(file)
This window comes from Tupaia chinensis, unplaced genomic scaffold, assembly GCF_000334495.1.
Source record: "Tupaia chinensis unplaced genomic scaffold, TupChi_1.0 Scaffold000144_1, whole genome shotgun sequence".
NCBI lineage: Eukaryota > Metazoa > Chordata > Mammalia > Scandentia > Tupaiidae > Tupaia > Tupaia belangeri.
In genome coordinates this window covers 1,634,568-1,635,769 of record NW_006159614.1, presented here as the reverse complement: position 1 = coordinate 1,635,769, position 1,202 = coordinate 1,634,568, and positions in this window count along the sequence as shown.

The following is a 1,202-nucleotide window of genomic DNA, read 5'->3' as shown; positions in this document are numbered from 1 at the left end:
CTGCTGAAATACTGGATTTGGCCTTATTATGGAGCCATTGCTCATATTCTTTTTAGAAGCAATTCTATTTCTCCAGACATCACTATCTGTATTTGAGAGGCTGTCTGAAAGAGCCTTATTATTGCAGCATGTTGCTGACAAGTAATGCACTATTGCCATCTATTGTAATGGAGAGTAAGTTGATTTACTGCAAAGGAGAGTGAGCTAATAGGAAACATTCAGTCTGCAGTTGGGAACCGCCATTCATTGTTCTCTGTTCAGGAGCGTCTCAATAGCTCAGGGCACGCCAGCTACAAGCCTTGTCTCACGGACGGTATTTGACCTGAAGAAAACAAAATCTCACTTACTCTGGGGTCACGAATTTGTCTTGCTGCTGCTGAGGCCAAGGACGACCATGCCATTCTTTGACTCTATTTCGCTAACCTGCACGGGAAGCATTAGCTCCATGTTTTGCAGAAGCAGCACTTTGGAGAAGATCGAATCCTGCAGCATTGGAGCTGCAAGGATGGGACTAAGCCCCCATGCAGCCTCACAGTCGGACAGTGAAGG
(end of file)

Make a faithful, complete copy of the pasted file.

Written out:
This window comes from Tupaia chinensis, unplaced genomic scaffold, assembly GCF_000334495.1.
Source record: "Tupaia chinensis unplaced genomic scaffold, TupChi_1.0 Scaffold000144_1, whole genome shotgun sequence".
NCBI lineage: Eukaryota > Metazoa > Chordata > Mammalia > Scandentia > Tupaiidae > Tupaia > Tupaia belangeri.
In genome coordinates this window covers 1,634,568-1,635,769 of record NW_006159614.1, presented here as the reverse complement: position 1 = coordinate 1,635,769, position 1,202 = coordinate 1,634,568, and positions in this window count along the sequence as shown.

The following is a 1,202-nucleotide window of genomic DNA, read 5'->3' as shown; positions in this document are numbered from 1 at the left end:
CTGCTGAAATACTGGATTTGGCCTTATTATGGAGCCATTGCTCATATTCTTTTTAGAAGCAATTCTATTTCTCCAGACATCACTATCTGTATTTGAGAGGCTGTCTGAAAGAGCCTTATTATTGCAGCATGTTGCTGACAAGTAATGCACTATTGCCATCTATTGTAATGGAGAGTAAGTTGATTTACTGCAAAGGAGAGTGAGCTAATAGGAAACATTCAGTCTGCAGTTGGGAACCGCCATTCATTGTTCTCTGTTCAGGAGCGTCTCAATAGCTCAGGGCACGCCAGCTACAAGCCTTGTCTCACGGACGGTATTTGACCTGAAGAAAACAAAATCTCACTTACTCTGGGGTCACGAATTTGTCTTGCTGCTGCTGAGGCCAAGGACGACCATGCCATTCTTTGACTCTATTTCGCTAACCTGCACGGGAAGCATTAGCTCCATGTTTTGCAGAAGCAGCACTTTGGAGAAGATCGAATCCTGCAGCATTGGAGCTGCAAGGATGGGACTAAGCCCCCATGCAGCCTCACAGTCGGACAGTGAAGG